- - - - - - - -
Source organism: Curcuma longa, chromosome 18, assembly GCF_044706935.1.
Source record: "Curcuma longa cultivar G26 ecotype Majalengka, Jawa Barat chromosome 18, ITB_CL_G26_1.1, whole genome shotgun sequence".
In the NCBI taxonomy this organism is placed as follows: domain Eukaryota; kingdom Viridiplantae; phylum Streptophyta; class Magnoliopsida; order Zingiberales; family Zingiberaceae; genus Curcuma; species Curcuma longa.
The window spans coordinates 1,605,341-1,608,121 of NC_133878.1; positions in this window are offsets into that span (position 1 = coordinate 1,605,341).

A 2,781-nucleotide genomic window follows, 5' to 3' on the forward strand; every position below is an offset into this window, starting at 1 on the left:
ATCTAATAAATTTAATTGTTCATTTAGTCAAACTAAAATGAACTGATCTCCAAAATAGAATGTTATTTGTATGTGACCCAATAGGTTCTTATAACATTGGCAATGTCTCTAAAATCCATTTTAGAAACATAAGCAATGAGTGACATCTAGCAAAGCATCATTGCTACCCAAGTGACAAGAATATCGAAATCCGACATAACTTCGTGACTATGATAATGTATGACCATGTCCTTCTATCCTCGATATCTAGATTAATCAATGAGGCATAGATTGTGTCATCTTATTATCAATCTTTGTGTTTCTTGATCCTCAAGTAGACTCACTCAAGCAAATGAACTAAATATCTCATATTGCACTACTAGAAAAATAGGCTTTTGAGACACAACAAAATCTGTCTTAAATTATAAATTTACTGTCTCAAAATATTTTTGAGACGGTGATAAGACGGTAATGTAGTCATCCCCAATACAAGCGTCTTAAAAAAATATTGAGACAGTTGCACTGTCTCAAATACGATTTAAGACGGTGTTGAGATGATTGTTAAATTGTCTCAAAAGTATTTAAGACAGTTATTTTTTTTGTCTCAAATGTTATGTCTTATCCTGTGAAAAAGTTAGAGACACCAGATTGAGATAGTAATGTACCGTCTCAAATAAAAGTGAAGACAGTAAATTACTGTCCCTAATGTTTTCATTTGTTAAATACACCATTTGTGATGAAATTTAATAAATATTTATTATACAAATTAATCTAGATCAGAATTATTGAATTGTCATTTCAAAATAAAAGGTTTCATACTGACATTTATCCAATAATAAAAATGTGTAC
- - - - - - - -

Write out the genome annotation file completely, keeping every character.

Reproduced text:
Source organism: Curcuma longa, chromosome 18, assembly GCF_044706935.1.
Source record: "Curcuma longa cultivar G26 ecotype Majalengka, Jawa Barat chromosome 18, ITB_CL_G26_1.1, whole genome shotgun sequence".
In the NCBI taxonomy this organism is placed as follows: domain Eukaryota; kingdom Viridiplantae; phylum Streptophyta; class Magnoliopsida; order Zingiberales; family Zingiberaceae; genus Curcuma; species Curcuma longa.
The window spans coordinates 1,605,341-1,608,121 of NC_133878.1; positions in this window are offsets into that span (position 1 = coordinate 1,605,341).

A 2,781-nucleotide genomic window follows, 5' to 3' on the forward strand; every position below is an offset into this window, starting at 1 on the left:
ATCTAATAAATTTAATTGTTCATTTAGTCAAACTAAAATGAACTGATCTCCAAAATAGAATGTTATTTGTATGTGACCCAATAGGTTCTTATAACATTGGCAATGTCTCTAAAATCCATTTTAGAAACATAAGCAATGAGTGACATCTAGCAAAGCATCATTGCTACCCAAGTGACAAGAATATCGAAATCCGACATAACTTCGTGACTATGATAATGTATGACCATGTCCTTCTATCCTCGATATCTAGATTAATCAATGAGGCATAGATTGTGTCATCTTATTATCAATCTTTGTGTTTCTTGATCCTCAAGTAGACTCACTCAAGCAAATGAACTAAATATCTCATATTGCACTACTAGAAAAATAGGCTTTTGAGACACAACAAAATCTGTCTTAAATTATAAATTTACTGTCTCAAAATATTTTTGAGACGGTGATAAGACGGTAATGTAGTCATCCCCAATACAAGCGTCTTAAAAAAATATTGAGACAGTTGCACTGTCTCAAATACGATTTAAGACGGTGTTGAGATGATTGTTAAATTGTCTCAAAAGTATTTAAGACAGTTATTTTTTTTGTCTCAAATGTTATGTCTTATCCTGTGAAAAAGTTAGAGACACCAGATTGAGATAGTAATGTACCGTCTCAAATAAAAGTGAAGACAGTAAATTACTGTCCCTAATGTTTTCATTTGTTAAATACACCATTTGTGATGAAATTTAATAAATATTTATTATACAAATTAATCTAGATCAGAATTATTGAATTGTCATTTCAAAATAAAAGGTTTCATACTGACATTTATCCAATAATAAAAATGTGTAC